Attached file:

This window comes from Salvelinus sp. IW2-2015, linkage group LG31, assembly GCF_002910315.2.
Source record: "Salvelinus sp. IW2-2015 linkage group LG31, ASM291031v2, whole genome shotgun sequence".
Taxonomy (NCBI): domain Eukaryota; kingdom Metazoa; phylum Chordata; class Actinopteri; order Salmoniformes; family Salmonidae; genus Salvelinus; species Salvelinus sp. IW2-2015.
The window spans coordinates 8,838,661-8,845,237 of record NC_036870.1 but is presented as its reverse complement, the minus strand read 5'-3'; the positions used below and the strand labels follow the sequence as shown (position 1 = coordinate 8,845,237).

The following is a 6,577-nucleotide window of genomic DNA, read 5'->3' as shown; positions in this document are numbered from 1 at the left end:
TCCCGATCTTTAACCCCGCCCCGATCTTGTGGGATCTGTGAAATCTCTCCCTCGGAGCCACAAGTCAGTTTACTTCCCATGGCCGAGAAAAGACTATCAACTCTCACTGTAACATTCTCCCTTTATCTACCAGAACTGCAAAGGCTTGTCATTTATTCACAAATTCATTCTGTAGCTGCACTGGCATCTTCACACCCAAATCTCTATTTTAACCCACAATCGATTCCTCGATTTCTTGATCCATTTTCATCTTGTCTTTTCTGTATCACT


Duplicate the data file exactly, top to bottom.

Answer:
This window comes from Salvelinus sp. IW2-2015, linkage group LG31, assembly GCF_002910315.2.
Source record: "Salvelinus sp. IW2-2015 linkage group LG31, ASM291031v2, whole genome shotgun sequence".
Taxonomy (NCBI): domain Eukaryota; kingdom Metazoa; phylum Chordata; class Actinopteri; order Salmoniformes; family Salmonidae; genus Salvelinus; species Salvelinus sp. IW2-2015.
The window spans coordinates 8,838,661-8,845,237 of record NC_036870.1 but is presented as its reverse complement, the minus strand read 5'-3'; the positions used below and the strand labels follow the sequence as shown (position 1 = coordinate 8,845,237).

The following is a 6,577-nucleotide window of genomic DNA, read 5'->3' as shown; positions in this document are numbered from 1 at the left end:
TCCCGATCTTTAACCCCGCCCCGATCTTGTGGGATCTGTGAAATCTCTCCCTCGGAGCCACAAGTCAGTTTACTTCCCATGGCCGAGAAAAGACTATCAACTCTCACTGTAACATTCTCCCTTTATCTACCAGAACTGCAAAGGCTTGTCATTTATTCACAAATTCATTCTGTAGCTGCACTGGCATCTTCACACCCAAATCTCTATTTTAACCCACAATCGATTCCTCGATTTCTTGATCCATTTTCATCTTGTCTTTTCTGTATCACT